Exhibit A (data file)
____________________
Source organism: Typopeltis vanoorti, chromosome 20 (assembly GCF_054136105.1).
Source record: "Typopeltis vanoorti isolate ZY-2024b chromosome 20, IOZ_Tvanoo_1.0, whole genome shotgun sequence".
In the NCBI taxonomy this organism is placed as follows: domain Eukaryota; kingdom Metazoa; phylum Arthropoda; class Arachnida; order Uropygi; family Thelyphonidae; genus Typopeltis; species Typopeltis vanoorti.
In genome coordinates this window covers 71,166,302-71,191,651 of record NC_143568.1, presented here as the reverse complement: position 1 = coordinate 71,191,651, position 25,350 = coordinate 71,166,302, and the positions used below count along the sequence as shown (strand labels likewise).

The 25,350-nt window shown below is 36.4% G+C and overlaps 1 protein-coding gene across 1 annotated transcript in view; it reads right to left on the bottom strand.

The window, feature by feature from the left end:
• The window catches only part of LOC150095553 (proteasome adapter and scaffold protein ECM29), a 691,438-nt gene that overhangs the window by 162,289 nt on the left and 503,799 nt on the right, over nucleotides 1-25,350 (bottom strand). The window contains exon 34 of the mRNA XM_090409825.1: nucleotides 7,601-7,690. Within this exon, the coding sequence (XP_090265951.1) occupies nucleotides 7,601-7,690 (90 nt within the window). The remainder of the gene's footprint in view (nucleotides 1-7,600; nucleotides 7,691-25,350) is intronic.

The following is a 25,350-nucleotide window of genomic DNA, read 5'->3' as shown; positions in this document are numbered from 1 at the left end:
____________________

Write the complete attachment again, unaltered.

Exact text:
Source organism: Typopeltis vanoorti, chromosome 20 (assembly GCF_054136105.1).
Source record: "Typopeltis vanoorti isolate ZY-2024b chromosome 20, IOZ_Tvanoo_1.0, whole genome shotgun sequence".
In the NCBI taxonomy this organism is placed as follows: domain Eukaryota; kingdom Metazoa; phylum Arthropoda; class Arachnida; order Uropygi; family Thelyphonidae; genus Typopeltis; species Typopeltis vanoorti.
In genome coordinates this window covers 71,166,302-71,191,651 of record NC_143568.1, presented here as the reverse complement: position 1 = coordinate 71,191,651, position 25,350 = coordinate 71,166,302, and the positions used below count along the sequence as shown (strand labels likewise).

The 25,350-nt window shown below is 36.4% G+C and overlaps 1 protein-coding gene across 1 annotated transcript in view; it reads right to left on the bottom strand.

The window, feature by feature from the left end:
• The window catches only part of LOC150095553 (proteasome adapter and scaffold protein ECM29), a 691,438-nt gene that overhangs the window by 162,289 nt on the left and 503,799 nt on the right, over nucleotides 1-25,350 (bottom strand). The window contains exon 34 of the mRNA XM_090409825.1: nucleotides 7,601-7,690. Within this exon, the coding sequence (XP_090265951.1) occupies nucleotides 7,601-7,690 (90 nt within the window). The remainder of the gene's footprint in view (nucleotides 1-7,600; nucleotides 7,691-25,350) is intronic.

The following is a 25,350-nucleotide window of genomic DNA, read 5'->3' as shown; positions in this document are numbered from 1 at the left end: